Honolulu Council Considering Bill to Raise Taxes on Historic Homes

Honolulu Council Bill CB52 (2017) Proposes Increase to Minimum Annual Property Tax on Historic Homes

7/7/2017:  Honolulu City Council has scheduled a public hearing on CB52 CD1 (2017) proposing to raise the annual minimum property tax for historic residences dedicated to preservation to $1000 per year. The minimum property tax for other exemption categories would remain at the current level of $300 annually.

The Council hearing will be held on Wednesday, July 12 in Council Chambers at Honolulu Hale. The meeting begins at 10 a.m., with the public hearings scheduled after other matters.  The agenda is available in the sidebar to the right.

Under the current tax incentive program for preserving historic homes, property owners may receive a tax exemption for the portion of the property dedicated for historic preservation, subject to conditions that include the property being listed on the Hawai‘i register of historic places, retaining the historic character, providing visual access from the public way and installing a plaque about the historic significance (ROH Sec 8-10.22).

The City provides at least 24 categories for property tax exemptions to encourage and support a variety of public benefits, including historic preservation, child care centers, credit unions, slaughterhouses, industrial development, air pollution control, crop shelters, alternative energy development, public service, agriculture, kuleana lands, charitable purposes, low-income rental housing and others.

If CB 52 CD1 (2017) is approved, historic residential properties and credit unions would be subject to the higher annual minimum tax rate; other exemptions that qualify under their programs would pay the lower rate.

Written testimony should be submitted 24 hours in advance, by Tuesday, July 11.  It may be transmitted via internet at http://www.honolulu.gov/ccl-testimony-form.html for distribution at the meeting or faxed to 768-3826. Written testimonies should include the testifier’s address, e-mail address, and phone number. They may be posted by the City Clerk and available to the public on the City’s DocuShare Website.

Links & Downloads

How to Testify

Persons wishing to testify are requested to register by 9 a.m. on the day of the hearing as follows:

  1. On-Line Here
  2. By faxing to 768-3826 your name, phone number and the agenda item;
  3. By filling out the registration form in person; or
  4. By calling 768-3814 or 768-3813.

Let your voice be heard by our public officials. Submit testimony in person, online or via fax.

Mahalo for your assistance in protecting Hawaii’s heritage!

SAMPLE TESTIMONY

To: Honolulu City Council
The Honorable Ron Menor, Chair

 

From: [NAME][ADDRESS][PHONE/EMAIL]

 

City Council Meeting: Wednesday, July 12, 2017 10:00 a.m.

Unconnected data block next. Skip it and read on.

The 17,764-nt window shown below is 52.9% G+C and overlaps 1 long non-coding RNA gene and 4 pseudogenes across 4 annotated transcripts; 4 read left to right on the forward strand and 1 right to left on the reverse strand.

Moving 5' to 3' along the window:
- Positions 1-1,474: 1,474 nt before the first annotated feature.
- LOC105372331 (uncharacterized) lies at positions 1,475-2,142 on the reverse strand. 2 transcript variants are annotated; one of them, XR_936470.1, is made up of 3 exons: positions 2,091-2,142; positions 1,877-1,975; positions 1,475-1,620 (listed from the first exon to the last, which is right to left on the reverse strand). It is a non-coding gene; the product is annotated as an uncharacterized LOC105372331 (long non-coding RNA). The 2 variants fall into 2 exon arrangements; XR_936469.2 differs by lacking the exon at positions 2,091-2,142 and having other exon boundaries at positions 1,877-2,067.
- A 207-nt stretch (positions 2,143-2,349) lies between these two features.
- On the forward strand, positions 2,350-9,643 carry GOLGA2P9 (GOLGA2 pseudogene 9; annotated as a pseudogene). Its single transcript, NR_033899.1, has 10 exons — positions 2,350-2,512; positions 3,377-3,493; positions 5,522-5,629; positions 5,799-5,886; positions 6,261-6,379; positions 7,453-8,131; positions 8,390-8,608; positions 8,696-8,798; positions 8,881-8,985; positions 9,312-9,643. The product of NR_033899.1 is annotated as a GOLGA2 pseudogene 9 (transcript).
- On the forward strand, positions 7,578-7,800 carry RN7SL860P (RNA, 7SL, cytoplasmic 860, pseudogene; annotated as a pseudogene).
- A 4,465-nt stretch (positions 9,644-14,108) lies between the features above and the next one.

City Council Chamber, Honolulu Hale

RE: Council Bill 52 CD1  (2017) Minimum Real Property Tax

I am writing in opposition to CB52 CD1 (2017) Related to the Minimum Real Property Tax. The bill proposes to change the property tax exemption provided to historic residential properties by raising the annual minimum property tax for historic residences dedicated to preservation to $1000 per year.  The minimum property tax for other exemption categories would remain at the current level of $300 annually. If CB 52 CD 1 is approved, only historic residential properties and credit unions would be subject to the higher annual minimum tax rate; the other more than 20 categories of exemptions that qualify under their programs would pay the lower rate.

[ABOUT HISTORIC HOME][WHY LOWER PROPERTY TAX HELPS PRESERVE HISTORIC HOME][WHY INCREASING PROPERTY TAX WOULD AFFECT PRESERVATION]

Therefore, I urge City Council to oppose CB 52 CD1 and leave the minimum property tax for historic homes unchanged. Thank you for the opportunity to comment.

Sincerely,

[SIGNATURE]

What Happened

Honolulu City’s Council’s Committee on Budget has scheduled a public hearing on Council Bill 52 (2017) on Wednesday, June 28, proposing to raise the annual minimum property tax for historic residences dedicated to preservation to $1000 per year. The minimum property tax for all other exemption categories would remain at the current level of $300 annually.

What This Means

Under the current tax incentive program for preserving historic homes, property owners may receive a tax exemption for the portion of the property dedicated for historic preservation, subject to conditions that include the property being listed on the Hawai‘i register of historic places, retaining the historic character, providing visual access from the public way and installing a plaque about the historic significance (ROH Sec 8-10.22).